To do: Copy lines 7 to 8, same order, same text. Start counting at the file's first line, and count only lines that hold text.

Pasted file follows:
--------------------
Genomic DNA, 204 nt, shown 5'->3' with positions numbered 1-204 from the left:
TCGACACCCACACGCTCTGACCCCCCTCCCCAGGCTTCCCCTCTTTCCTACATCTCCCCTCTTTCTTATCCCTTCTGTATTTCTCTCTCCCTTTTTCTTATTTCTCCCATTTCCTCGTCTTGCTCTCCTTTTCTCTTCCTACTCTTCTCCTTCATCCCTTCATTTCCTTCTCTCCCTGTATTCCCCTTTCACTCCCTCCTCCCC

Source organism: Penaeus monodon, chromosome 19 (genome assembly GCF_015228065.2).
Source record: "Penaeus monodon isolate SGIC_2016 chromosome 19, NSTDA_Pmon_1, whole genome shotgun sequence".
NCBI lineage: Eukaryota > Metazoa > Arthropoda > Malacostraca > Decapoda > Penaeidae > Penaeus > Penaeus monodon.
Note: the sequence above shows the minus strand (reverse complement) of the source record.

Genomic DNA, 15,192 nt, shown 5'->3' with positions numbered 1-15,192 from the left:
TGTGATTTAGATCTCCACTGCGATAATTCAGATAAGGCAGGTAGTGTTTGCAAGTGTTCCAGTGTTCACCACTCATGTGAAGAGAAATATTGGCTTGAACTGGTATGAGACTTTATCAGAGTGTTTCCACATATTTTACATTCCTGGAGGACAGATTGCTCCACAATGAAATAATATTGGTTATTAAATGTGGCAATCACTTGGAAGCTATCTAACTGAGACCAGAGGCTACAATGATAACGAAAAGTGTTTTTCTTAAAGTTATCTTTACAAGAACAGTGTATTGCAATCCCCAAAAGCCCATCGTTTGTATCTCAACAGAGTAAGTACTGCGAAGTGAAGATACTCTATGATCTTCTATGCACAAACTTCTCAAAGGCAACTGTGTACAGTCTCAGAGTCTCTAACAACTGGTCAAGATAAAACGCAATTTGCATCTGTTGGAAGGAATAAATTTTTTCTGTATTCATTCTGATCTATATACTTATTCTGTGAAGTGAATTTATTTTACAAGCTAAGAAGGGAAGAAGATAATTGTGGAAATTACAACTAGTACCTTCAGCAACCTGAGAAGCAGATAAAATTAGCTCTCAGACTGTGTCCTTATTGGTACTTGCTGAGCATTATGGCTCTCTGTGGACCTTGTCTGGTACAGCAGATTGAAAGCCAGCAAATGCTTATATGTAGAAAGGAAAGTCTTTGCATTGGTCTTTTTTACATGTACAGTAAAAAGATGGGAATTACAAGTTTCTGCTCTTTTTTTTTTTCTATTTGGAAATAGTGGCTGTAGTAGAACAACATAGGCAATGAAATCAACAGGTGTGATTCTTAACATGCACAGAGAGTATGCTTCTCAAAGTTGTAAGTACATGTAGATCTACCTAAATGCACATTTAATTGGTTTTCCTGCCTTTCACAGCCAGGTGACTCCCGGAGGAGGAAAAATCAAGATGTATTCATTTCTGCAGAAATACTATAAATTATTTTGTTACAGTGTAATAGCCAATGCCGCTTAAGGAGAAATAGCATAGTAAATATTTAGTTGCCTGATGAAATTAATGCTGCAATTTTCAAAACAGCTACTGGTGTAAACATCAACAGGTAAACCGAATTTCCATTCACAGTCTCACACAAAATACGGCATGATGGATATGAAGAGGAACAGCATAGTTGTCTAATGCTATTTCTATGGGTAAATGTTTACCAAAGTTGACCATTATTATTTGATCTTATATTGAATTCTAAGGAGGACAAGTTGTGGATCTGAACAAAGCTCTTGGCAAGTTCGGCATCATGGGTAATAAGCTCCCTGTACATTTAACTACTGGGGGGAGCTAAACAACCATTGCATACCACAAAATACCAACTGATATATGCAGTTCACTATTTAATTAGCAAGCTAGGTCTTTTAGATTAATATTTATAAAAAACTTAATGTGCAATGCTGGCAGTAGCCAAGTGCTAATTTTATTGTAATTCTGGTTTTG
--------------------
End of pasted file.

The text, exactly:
Genomic DNA, 15,192 nt, shown 5'->3' with positions numbered 1-15,192 from the left:
TGTGATTTAGATCTCCACTGCGATAATTCAGATAAGGCAGGTAGTGTTTGCAAGTGTTCCAGTGTTCACCACTCATGTGAAGAGAAATATTGGCTTGAACTGGTATGAGACTTTATCAGAGTGTTTCCACATATTTTACATTCCTGGAGGACAGATTGCTCCACAATGAAATAATATTGGTTATTAAATGTGGCAATCACTTGGAAGCTATCTAACTGAGACCAGAGGCTACAATGATAACGAAAAGTGTTTTTCTTAAAGTTATCTTTACAAGAACAGTGTATTGCAATCCCCAAAAGCCCATCGTTTGTATCTCAACAGAGTAAGTACTGCGAAGTGAAGATACTCTATGATCTTCTATGCACAAACTTCTCAAAGGCAACTGTGTACAGTCTCAGAGTCTCTAACAACTGGTCAAGATAAAACGCAATTTGCATCTGTTGGAAGGAATAAATTTTTTCTGTATTCATTCTGATCTATATACTTATTCTGTGAAGTGAATTTATTTTACAAGCTAAGAAGGGAAGAAGATAATTGTGGAAATTACAACTAGTACCTTCAGCAACCTGAGAAGCAGATAAAATTAGCTCTCAGACTGTGTCCTTATTGGTACTTGCTGAGCATTATGGCTCTCTGTGGACCTTGTCTGGTACAGCAGATTGAAAGCCAGCAAATGCTTATATGTAGAAAGGAAAGTCTTTGCATTGGTCTTTTTTACATGTACAGTAAAAAGATGGGAATTACAAGTTTCTGCTCTTTTTTTTTTTCTATTTGGAAATAGTGGCTGTAGTAGAACAACATAGGCAATGAAATCAACAGGTGTGATTCTTAACATGCACAGAGAGTATGCTTCTCAAAGTTGTAAGTACATGTAGATCTACCTAAATGCACATTTAATTGGTTTTCCTGCCTTTCACAGCCAGGTGACTCCCGGAGGAGGAAAAATCAAGATGTATTCATTTCTGCAGAAATACTATAAATTATTTTGTTACAGTGTAATAGCCAATGCCGCTTAAGGAGAAATAGCATAGTAAATATTTAGTTGCCTGATGAAATTAATGCTGCAATTTTCAAAACAGCTACTGGTGTAAACATCAACAGGTAAACCGAATTTCCATTCACAGTCTCACACAAAATACGGCATGATGGATATGAAGAGGAACAGCATAGTTGTCTAATGCTATTTCTATGGGTAAATGTTTACCAAAGTTGACCATTATTATTTGATCTTATATTGAATTCTAAGGAGGACAAGTTGTGGATCTGAACAAAGCTCTTGGCAAGTTCGGCATCATGGGTAATAAGCTCCCTGTACATTTAACTACTGGGGGGAGCTAAACAACCATTGCATACCACAAAATACCAACTGATATATGCAGTTCACTATTTAATTAGCAAGCTAGGTCTTTTAGATTAATATTTATAAAAAACTTAATGTGCAATGCTGGCAGTAGCCAAGTGCTAATTTTATTGTAATTCTGGTTTTG